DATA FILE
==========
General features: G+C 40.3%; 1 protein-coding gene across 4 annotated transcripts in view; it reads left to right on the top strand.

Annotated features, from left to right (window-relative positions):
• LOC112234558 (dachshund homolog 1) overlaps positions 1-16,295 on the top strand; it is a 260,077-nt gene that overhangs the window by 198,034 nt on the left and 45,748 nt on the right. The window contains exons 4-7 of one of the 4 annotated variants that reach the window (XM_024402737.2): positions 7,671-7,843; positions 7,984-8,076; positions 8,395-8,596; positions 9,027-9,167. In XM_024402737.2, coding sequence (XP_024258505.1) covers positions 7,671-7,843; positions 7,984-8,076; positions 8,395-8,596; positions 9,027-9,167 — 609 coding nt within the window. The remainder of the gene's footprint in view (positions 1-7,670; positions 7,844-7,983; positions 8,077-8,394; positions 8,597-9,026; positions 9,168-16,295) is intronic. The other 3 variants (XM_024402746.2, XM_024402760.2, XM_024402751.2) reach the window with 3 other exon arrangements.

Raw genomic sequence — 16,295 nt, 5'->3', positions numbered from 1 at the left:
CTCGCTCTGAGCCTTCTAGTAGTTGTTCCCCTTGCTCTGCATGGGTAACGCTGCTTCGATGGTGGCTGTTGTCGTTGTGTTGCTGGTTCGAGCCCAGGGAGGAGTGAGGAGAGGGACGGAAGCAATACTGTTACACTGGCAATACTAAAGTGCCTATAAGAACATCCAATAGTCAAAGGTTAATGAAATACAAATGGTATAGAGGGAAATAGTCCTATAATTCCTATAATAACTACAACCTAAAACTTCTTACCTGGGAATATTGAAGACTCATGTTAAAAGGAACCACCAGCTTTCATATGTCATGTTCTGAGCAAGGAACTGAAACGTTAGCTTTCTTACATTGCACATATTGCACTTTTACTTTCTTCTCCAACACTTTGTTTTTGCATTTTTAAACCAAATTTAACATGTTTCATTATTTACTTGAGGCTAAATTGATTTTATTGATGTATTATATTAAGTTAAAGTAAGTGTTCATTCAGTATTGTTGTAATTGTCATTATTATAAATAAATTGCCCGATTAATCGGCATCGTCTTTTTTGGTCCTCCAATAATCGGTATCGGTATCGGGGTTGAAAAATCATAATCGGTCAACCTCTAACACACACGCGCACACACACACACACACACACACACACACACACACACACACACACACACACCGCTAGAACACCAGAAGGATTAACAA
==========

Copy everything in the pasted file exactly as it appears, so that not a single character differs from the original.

General features: G+C 40.3%; 1 protein-coding gene across 4 annotated transcripts in view; it reads left to right on the top strand.

Annotated features, from left to right (window-relative positions):
• LOC112234558 (dachshund homolog 1) overlaps positions 1-16,295 on the top strand; it is a 260,077-nt gene that overhangs the window by 198,034 nt on the left and 45,748 nt on the right. The window contains exons 4-7 of one of the 4 annotated variants that reach the window (XM_024402737.2): positions 7,671-7,843; positions 7,984-8,076; positions 8,395-8,596; positions 9,027-9,167. In XM_024402737.2, coding sequence (XP_024258505.1) covers positions 7,671-7,843; positions 7,984-8,076; positions 8,395-8,596; positions 9,027-9,167 — 609 coding nt within the window. The remainder of the gene's footprint in view (positions 1-7,670; positions 7,844-7,983; positions 8,077-8,394; positions 8,597-9,026; positions 9,168-16,295) is intronic. The other 3 variants (XM_024402746.2, XM_024402760.2, XM_024402751.2) reach the window with 3 other exon arrangements.

Raw genomic sequence — 16,295 nt, 5'->3', positions numbered from 1 at the left:
CTCGCTCTGAGCCTTCTAGTAGTTGTTCCCCTTGCTCTGCATGGGTAACGCTGCTTCGATGGTGGCTGTTGTCGTTGTGTTGCTGGTTCGAGCCCAGGGAGGAGTGAGGAGAGGGACGGAAGCAATACTGTTACACTGGCAATACTAAAGTGCCTATAAGAACATCCAATAGTCAAAGGTTAATGAAATACAAATGGTATAGAGGGAAATAGTCCTATAATTCCTATAATAACTACAACCTAAAACTTCTTACCTGGGAATATTGAAGACTCATGTTAAAAGGAACCACCAGCTTTCATATGTCATGTTCTGAGCAAGGAACTGAAACGTTAGCTTTCTTACATTGCACATATTGCACTTTTACTTTCTTCTCCAACACTTTGTTTTTGCATTTTTAAACCAAATTTAACATGTTTCATTATTTACTTGAGGCTAAATTGATTTTATTGATGTATTATATTAAGTTAAAGTAAGTGTTCATTCAGTATTGTTGTAATTGTCATTATTATAAATAAATTGCCCGATTAATCGGCATCGTCTTTTTTGGTCCTCCAATAATCGGTATCGGTATCGGGGTTGAAAAATCATAATCGGTCAACCTCTAACACACACGCGCACACACACACACACACACACACACACACACACACACACACACACACACACCGCTAGAACACCAGAAGGATTAACAA